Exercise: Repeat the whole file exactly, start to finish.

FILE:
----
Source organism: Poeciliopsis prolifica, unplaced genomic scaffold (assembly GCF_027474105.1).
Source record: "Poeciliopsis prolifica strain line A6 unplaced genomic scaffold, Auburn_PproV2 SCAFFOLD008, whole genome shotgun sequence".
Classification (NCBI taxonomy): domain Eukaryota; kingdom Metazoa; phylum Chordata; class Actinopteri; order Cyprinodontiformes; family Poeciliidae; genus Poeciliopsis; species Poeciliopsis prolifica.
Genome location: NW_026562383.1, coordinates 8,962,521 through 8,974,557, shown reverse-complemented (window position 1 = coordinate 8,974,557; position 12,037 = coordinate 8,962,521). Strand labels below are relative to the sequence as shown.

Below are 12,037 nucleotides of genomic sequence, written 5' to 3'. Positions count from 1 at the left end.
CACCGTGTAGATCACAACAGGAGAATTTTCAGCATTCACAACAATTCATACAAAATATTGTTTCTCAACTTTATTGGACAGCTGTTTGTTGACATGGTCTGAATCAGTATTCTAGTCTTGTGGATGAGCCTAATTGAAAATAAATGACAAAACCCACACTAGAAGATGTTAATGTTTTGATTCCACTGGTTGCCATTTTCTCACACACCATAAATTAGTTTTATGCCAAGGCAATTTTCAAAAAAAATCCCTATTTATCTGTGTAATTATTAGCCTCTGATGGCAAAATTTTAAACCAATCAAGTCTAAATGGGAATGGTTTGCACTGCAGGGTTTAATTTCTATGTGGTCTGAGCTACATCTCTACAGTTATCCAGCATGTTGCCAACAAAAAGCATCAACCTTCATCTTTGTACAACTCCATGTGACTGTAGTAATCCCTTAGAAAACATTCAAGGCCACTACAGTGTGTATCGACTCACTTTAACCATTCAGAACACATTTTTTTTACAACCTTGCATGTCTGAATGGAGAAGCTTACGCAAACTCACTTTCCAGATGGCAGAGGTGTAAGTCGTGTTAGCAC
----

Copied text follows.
Source organism: Poeciliopsis prolifica, unplaced genomic scaffold (assembly GCF_027474105.1).
Source record: "Poeciliopsis prolifica strain line A6 unplaced genomic scaffold, Auburn_PproV2 SCAFFOLD008, whole genome shotgun sequence".
Classification (NCBI taxonomy): domain Eukaryota; kingdom Metazoa; phylum Chordata; class Actinopteri; order Cyprinodontiformes; family Poeciliidae; genus Poeciliopsis; species Poeciliopsis prolifica.
Genome location: NW_026562383.1, coordinates 8,962,521 through 8,974,557, shown reverse-complemented (window position 1 = coordinate 8,974,557; position 12,037 = coordinate 8,962,521). Strand labels below are relative to the sequence as shown.

Below are 12,037 nucleotides of genomic sequence, written 5' to 3'. Positions count from 1 at the left end.
CACCGTGTAGATCACAACAGGAGAATTTTCAGCATTCACAACAATTCATACAAAATATTGTTTCTCAACTTTATTGGACAGCTGTTTGTTGACATGGTCTGAATCAGTATTCTAGTCTTGTGGATGAGCCTAATTGAAAATAAATGACAAAACCCACACTAGAAGATGTTAATGTTTTGATTCCACTGGTTGCCATTTTCTCACACACCATAAATTAGTTTTATGCCAAGGCAATTTTCAAAAAAAATCCCTATTTATCTGTGTAATTATTAGCCTCTGATGGCAAAATTTTAAACCAATCAAGTCTAAATGGGAATGGTTTGCACTGCAGGGTTTAATTTCTATGTGGTCTGAGCTACATCTCTACAGTTATCCAGCATGTTGCCAACAAAAAGCATCAACCTTCATCTTTGTACAACTCCATGTGACTGTAGTAATCCCTTAGAAAACATTCAAGGCCACTACAGTGTGTATCGACTCACTTTAACCATTCAGAACACATTTTTTTTACAACCTTGCATGTCTGAATGGAGAAGCTTACGCAAACTCACTTTCCAGATGGCAGAGGTGTAAGTCGTGTTAGCAC